If you feel that there is a general issue with your child accessing the learning (which should also be flagged by the system for checking the quality of response as outlined above) then please contact your child’s LDY directly or use the email email@example.com
If a child is stuck on something specific and needs direct help from an adult, they also have the opportunity to raise that in any live sessions, in the class chat or directly via email with their teacher.
If we feel that a child needs a high level of support we will be inviting them to come onto the school site as a matter of course. However, the Inclusion Team will also be in close contact with those they already know will need more support and will work to differentiate or feedback on that learning in tandem with the class teacher.
Why are we not just having a ‘live’ school timetable for every child, every day?
Firstly, of course we want every child to feel as part of the school as possible, to learn as much as possible and keep a routine. We know doing live sessions will support parents in keeping their children on track and engaged. Live contact matters a lot for mental health also. For the exam cohorts it matters all the more; they need to be providing ongoing evidence to teachers that we can use to support them in getting as good a grade as possible. They also look likely to be taking high-stakes exams when they return.
However, it is more complicated than just having a full time ‘lesson’ every hour. We know that not every child will be able to access everything live and in the moment due to the lack of a device, difficult connection, or device sharing in households with more than one child/adults working from home. Also, just as, if not more importantly, live teaching is not necessarily the ‘gold standard’ for remote learning, but certain elements of practice are. In short, for learning, it matters less how, but much more what.
This is supported both by recent Ofsted guidance on remote learning…
…and by research by the Education Endowment Fund.
Not only does it take teachers a lot longer to prepare for online learning (they are currently reworking the curriculum again for the third time in nine months) but they need to be available to respond to children and make sure that there is follow up on what is and is not being done.
A huge part of the process of teaching is high quality feedback, about 90% of which happens in person and is impossible to recreate online. If we do it online, it is normally far more time consuming. What may have been a thirty second interaction with every student in a class there and then, can become a ten-minute discussion with a number of different children who get in touch hours later on Teams or via email. Teachers need to have time and flexibility in their working day to track children, assess their learning closely and respond effectively.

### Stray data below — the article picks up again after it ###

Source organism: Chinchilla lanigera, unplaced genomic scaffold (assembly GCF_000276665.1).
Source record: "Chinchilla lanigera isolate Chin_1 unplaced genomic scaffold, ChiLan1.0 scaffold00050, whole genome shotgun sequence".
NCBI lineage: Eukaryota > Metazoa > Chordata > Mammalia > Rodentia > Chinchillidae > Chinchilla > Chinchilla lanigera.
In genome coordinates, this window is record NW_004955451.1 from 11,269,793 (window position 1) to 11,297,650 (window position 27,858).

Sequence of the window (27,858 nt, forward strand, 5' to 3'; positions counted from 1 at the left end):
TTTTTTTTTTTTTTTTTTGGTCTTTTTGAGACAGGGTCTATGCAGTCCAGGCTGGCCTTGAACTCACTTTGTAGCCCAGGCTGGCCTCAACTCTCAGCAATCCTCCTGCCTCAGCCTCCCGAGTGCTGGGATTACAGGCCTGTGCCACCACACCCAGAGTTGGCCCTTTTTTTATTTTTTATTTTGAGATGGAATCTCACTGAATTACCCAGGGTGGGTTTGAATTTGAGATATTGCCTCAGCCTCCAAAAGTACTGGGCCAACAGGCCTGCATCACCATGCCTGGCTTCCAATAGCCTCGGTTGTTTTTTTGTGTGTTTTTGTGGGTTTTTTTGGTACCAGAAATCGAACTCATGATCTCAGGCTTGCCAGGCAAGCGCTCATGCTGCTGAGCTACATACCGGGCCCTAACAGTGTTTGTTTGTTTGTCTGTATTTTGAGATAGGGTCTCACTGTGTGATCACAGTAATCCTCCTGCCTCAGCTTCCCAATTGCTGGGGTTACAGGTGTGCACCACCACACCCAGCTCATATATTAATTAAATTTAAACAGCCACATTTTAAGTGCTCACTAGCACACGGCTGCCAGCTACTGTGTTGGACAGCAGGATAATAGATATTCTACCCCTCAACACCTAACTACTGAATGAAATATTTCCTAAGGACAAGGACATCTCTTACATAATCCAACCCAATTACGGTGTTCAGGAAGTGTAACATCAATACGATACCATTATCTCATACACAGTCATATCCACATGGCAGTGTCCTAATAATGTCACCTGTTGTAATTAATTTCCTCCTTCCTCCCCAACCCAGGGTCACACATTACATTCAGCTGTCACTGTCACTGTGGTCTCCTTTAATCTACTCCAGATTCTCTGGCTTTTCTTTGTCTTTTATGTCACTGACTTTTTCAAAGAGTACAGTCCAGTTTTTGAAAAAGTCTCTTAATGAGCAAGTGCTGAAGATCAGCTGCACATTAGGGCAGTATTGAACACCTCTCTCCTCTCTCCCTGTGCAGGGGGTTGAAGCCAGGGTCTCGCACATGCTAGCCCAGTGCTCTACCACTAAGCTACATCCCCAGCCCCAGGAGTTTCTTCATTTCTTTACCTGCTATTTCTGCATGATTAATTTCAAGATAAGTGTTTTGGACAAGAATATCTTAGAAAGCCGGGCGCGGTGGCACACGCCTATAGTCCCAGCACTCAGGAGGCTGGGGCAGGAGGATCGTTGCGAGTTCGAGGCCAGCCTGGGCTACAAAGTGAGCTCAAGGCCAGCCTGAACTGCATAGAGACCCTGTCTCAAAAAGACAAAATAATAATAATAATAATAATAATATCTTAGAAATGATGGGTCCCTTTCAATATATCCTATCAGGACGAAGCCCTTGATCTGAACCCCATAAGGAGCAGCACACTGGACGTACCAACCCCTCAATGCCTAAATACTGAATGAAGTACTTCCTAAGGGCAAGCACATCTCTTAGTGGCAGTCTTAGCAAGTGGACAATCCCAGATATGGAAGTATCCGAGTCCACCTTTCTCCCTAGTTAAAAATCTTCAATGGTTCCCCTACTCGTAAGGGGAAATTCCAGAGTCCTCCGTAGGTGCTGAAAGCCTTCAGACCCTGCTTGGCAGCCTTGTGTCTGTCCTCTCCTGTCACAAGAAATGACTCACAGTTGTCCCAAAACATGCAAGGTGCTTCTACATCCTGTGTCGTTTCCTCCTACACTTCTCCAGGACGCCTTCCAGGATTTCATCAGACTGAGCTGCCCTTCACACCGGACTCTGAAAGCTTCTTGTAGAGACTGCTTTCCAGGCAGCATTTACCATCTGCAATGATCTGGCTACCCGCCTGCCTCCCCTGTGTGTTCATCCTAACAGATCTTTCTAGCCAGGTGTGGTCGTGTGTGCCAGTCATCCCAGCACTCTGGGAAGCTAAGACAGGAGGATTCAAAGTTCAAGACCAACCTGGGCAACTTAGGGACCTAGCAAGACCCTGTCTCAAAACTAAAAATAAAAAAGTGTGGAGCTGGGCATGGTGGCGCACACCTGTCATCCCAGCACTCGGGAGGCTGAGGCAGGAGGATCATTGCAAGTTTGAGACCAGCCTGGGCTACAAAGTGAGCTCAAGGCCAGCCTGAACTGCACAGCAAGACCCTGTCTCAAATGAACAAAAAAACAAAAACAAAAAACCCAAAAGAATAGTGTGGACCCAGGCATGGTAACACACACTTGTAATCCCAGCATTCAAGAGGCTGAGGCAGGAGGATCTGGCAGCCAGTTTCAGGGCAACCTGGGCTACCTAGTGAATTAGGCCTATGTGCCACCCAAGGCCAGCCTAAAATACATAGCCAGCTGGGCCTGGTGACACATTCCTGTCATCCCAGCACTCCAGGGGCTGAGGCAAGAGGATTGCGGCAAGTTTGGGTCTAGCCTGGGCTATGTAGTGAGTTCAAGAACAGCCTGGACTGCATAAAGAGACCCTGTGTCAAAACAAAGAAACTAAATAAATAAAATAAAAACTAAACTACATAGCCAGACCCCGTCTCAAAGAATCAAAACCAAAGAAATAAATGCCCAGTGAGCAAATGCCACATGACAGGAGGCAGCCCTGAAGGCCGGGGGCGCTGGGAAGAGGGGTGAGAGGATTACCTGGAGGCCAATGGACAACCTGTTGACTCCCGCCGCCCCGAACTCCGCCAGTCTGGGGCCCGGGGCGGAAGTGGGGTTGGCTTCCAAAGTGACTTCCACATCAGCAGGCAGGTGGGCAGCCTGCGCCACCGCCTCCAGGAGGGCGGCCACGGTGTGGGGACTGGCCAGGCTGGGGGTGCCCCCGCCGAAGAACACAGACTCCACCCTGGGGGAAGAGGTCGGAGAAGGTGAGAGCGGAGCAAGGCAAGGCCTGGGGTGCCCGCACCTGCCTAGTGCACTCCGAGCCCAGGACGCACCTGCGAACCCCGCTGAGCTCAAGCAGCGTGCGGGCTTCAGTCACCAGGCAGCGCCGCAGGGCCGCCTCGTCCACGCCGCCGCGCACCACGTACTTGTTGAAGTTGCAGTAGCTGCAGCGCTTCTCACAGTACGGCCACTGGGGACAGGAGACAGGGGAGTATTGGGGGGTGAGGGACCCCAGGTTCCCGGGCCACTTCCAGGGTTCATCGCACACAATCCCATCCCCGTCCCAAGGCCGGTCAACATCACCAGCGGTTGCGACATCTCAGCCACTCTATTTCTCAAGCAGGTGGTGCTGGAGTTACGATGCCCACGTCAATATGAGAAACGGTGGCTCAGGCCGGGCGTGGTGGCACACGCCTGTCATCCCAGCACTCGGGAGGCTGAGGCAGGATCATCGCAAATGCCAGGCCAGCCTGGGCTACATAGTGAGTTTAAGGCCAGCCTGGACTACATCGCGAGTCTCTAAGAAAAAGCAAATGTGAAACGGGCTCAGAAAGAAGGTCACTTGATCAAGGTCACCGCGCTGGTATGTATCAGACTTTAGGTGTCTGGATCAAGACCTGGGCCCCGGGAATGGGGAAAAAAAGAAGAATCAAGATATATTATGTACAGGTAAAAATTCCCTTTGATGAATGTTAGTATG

If we were to attempt to reproduce the full school timetable ‘live’ we would have to all but rule out being ‘on call’’ for students. That would be awful and counter-productive.
If we were to do nothing live at all and all pre-recorded, there would be no sense of connection or ‘school’ and it would become very dry and inhuman very quickly. Therefore, because we believe that the frequent assessment of learning, tracking and chasing are a massive priority, we have gone for a balance and adjusted the amount of live sessions each teacher may do in a week. Live sessions will not necessarily be full lessons, but the first part of the lesson will be with the teacher explaining and checking, while being there live to answer questions while children work through their learning.
This does not compromise the expectation for clear instruction, explanation, assessment and feedback. We are also encouraging teachers to collaborate as much as possible on the production of resources, or not produce something that someone else already has. So they may use both external resources or those made by their colleagues as and when appropriate.
Why are we using a school system that is normally for sanctions to track what children are doing?
One of the challenges of the last school lockdown was that we never quite got to the bottom of knowing for sure what had or had not been done by children. Now everyone is familiar with the systems and we are more practiced (plus teachers have schooling and nursery care for their own families), it is possible to chase and support on a daily basis.
When a C2 is registered, it is not as a punishment. It is as a way of us knowing who is able to be most on top of what is going on. Most importantly it allows us to tell parents whether or not their children are really doing what they are supposed to and of children knowing they are accountable for it.
If a child has not done work to the satisfaction of the teacher before 10am the next day then a C2 will be logged on the system. This will be visible to you as a parent via the School Gateway app that almost everyone is registered on and uses for payments. That should keep a record for you so you know what is happening.
Why are we changing the school day?
This is because we feel that both families and teachers will benefit from having an extra half an hour in the morning to get the household ready before being ‘online’ begins. We recognise how complex this is for everyone, given the need for lots of adults to work from home as well as children needing to have a space to learn from home. It also makes it much clearer for everyone when children are likely to be supposed to be doing something. There will not be an assembly or tutorial on every day and there is no ‘work’ to be done. The lockdown school day will be as in the table above until the first year group returns to the school site.
Why are we expecting cameras to be on?
This comes back to engagement and a sense of connection. It also means children will need to get themselves ready to learn and should not be sitting with their phone on their lap while playing on their games console. The latter being commonly talked about as a problem nationally. We will have protocols for this that teachers and children will be made aware of, but be assured that attendance to the meeting will be restricted to Kingsmead students and staff only.
How we get children to participate in learning matters. This is something that teachers will get better and better at and we are looking at the best ways of doing this. We want children to be ready to answer unexpected questions, respond to quizzes, or use break out rooms for small group discussions. Having the camera on should only be a start.